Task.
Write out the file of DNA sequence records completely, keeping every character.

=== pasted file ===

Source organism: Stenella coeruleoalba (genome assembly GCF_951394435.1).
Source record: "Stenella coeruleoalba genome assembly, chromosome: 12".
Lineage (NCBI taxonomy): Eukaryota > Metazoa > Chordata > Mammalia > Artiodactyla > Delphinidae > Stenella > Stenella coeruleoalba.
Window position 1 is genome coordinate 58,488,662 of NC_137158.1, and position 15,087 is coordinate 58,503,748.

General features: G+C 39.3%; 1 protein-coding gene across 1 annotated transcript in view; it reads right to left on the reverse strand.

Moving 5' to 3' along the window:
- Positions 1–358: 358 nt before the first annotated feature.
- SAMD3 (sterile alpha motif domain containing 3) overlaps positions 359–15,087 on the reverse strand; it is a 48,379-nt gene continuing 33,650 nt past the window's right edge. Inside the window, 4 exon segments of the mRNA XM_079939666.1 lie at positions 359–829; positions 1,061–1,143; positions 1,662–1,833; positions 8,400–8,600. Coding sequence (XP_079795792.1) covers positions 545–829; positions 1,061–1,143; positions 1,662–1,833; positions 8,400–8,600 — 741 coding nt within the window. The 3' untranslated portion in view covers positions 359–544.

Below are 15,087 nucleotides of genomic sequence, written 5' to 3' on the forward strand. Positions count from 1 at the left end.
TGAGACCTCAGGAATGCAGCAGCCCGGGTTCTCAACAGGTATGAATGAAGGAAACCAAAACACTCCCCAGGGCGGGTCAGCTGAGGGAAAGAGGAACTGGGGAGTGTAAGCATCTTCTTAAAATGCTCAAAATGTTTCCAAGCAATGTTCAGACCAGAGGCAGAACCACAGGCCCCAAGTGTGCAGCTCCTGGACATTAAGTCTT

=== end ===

Source organism: Stenella coeruleoalba (genome assembly GCF_951394435.1).
Source record: "Stenella coeruleoalba genome assembly, chromosome: 12".
Lineage (NCBI taxonomy): Eukaryota > Metazoa > Chordata > Mammalia > Artiodactyla > Delphinidae > Stenella > Stenella coeruleoalba.
Window position 1 is genome coordinate 58,488,662 of NC_137158.1, and position 15,087 is coordinate 58,503,748.

General features: G+C 39.3%; 1 protein-coding gene across 1 annotated transcript in view; it reads right to left on the reverse strand.

Moving 5' to 3' along the window:
- Positions 1–358: 358 nt before the first annotated feature.
- SAMD3 (sterile alpha motif domain containing 3) overlaps positions 359–15,087 on the reverse strand; it is a 48,379-nt gene continuing 33,650 nt past the window's right edge. Inside the window, 4 exon segments of the mRNA XM_079939666.1 lie at positions 359–829; positions 1,061–1,143; positions 1,662–1,833; positions 8,400–8,600. Coding sequence (XP_079795792.1) covers positions 545–829; positions 1,061–1,143; positions 1,662–1,833; positions 8,400–8,600 — 741 coding nt within the window. The 3' untranslated portion in view covers positions 359–544.

Below are 15,087 nucleotides of genomic sequence, written 5' to 3' on the forward strand. Positions count from 1 at the left end.
TGAGACCTCAGGAATGCAGCAGCCCGGGTTCTCAACAGGTATGAATGAAGGAAACCAAAACACTCCCCAGGGCGGGTCAGCTGAGGGAAAGAGGAACTGGGGAGTGTAAGCATCTTCTTAAAATGCTCAAAATGTTTCCAAGCAATGTTCAGACCAGAGGCAGAACCACAGGCCCCAAGTGTGCAGCTCCTGGACATTAAGTCTT